Before the advent of fast computers, queuing theory, like many other disciplines, caught the attention of operational researchers and probabilists who spent their time and energy deriving asymptotics based on queue stationarity so as to obtain analytic solutions to compute the metrics of interest. Clearly, if the queue is only operational for a finite time (in which case the arrival rate can be higher than the service rate), the formulae derived earlier

FIGURE 9.5 Transition of States in a Queue

FIGURE 9.6 Transition of States in a Queue (Unlinked)

may not be a great approximation to the problem at hand. As a consequence, it is important to first question the validity of the results obtained for the M/M/k queue in finite time. Once this question is answered,^{[4]} one needs to incorporate the notion of optionality into the managing of the operation (i.e., bringing on an additional passenger agent as and when required so as to minimize the cost and keep the expected waiting time within predefined constraints).

To answer the question of validity in finite time, it may be easier to first revisit Figure 9.5. Due to the nature of the path dependency associated with state tree in Figure 9.5, it is best (for the purposes of illustration) to unlink the branches of the tree to more clearly exhibit how the states evolve during the time the queue is operational. Figure 9.6 illustrates how the state tree above looks when unlinked.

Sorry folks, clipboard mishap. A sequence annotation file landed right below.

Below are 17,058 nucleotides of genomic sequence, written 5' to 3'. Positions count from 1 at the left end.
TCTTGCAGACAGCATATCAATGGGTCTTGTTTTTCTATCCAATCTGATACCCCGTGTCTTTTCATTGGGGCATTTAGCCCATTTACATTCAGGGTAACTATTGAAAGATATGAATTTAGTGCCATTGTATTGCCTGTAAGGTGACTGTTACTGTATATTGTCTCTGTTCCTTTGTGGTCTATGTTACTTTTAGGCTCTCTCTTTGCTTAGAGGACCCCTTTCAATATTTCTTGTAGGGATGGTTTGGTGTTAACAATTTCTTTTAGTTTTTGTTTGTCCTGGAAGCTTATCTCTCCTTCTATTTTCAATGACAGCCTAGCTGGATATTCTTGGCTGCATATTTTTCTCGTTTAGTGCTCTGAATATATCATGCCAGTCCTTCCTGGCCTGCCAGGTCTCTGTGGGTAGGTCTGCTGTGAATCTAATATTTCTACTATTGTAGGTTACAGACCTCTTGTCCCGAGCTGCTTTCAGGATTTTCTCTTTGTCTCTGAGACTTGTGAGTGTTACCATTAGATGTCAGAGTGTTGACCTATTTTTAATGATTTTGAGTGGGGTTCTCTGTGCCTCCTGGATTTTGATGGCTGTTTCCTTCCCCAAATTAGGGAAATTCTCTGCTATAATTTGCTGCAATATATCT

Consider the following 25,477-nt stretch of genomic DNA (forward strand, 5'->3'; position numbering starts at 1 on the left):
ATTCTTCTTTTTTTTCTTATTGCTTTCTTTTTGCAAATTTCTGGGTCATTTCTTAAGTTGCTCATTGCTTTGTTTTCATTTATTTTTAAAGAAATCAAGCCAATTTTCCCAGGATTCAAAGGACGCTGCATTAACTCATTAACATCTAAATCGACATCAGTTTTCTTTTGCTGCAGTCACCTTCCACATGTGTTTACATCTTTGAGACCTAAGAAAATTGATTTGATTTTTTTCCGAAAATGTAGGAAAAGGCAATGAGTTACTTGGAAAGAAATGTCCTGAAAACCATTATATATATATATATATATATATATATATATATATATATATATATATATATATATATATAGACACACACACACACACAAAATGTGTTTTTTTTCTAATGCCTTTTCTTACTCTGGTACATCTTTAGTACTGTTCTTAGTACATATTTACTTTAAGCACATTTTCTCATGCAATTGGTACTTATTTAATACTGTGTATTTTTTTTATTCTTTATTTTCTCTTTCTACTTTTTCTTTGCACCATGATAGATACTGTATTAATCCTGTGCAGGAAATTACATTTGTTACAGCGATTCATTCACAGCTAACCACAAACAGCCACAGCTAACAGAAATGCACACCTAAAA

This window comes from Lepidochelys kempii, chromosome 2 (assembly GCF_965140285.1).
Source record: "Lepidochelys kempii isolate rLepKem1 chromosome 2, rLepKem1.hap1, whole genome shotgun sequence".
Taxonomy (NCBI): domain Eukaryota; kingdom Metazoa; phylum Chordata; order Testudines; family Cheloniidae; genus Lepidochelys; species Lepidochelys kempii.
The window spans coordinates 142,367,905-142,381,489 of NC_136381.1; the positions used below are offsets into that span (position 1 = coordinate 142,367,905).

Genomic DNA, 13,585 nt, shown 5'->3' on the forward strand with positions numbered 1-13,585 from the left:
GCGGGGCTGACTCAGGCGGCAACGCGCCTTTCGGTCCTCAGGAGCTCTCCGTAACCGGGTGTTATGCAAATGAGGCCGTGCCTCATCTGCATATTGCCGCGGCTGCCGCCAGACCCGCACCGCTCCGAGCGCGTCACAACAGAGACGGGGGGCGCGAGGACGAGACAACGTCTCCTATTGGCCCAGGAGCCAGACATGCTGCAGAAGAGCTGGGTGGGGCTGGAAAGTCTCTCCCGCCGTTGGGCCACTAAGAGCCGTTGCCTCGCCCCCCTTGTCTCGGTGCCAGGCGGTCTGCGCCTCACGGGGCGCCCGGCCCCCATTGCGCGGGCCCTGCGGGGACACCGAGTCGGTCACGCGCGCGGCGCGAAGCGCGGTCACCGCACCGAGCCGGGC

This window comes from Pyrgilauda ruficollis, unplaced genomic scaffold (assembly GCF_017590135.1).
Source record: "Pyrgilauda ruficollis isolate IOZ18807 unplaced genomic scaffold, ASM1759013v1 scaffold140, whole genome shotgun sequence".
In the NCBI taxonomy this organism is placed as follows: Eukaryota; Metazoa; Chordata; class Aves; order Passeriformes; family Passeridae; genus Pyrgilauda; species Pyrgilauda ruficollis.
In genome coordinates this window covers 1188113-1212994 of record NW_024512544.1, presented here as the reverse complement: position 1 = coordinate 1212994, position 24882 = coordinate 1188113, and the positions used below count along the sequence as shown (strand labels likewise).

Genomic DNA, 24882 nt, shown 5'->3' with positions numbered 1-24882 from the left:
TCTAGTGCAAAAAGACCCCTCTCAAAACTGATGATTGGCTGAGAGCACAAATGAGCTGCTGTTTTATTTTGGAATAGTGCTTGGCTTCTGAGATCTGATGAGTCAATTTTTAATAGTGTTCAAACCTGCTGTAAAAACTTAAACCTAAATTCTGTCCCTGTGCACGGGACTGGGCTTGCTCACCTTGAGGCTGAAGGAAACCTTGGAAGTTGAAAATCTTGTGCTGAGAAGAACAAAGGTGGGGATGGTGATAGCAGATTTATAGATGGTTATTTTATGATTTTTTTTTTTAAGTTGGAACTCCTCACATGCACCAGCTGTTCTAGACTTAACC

Figure 9.6 gives a better sense of how the states (number of people in the queuing system) evolve in practice so as to be able to implicitly calculate the waiting time among other things. It is much easier to use a simulated queue (like that discussed in Chapter 4) to entertain the properties outlined in Figure 9.6 – including the consideration of having more than one passenger agent. In fact, it is even possible to simulate this queue in finite time when the service rate is slower than the arrival rate (an assumption that is NOT used for queue stationarity). Table 9.6 shows the absolute value of the relative error when approximating the expected waiting time in a queue that is only operational for 30 minutes, using equation (9.11) as compared to using the simulation algorithm in Chapter 4 to simulate this queue for a period of 30 minutes after which no arrivals are allowed (i.e., the queue is closed) for an M/M/l queue.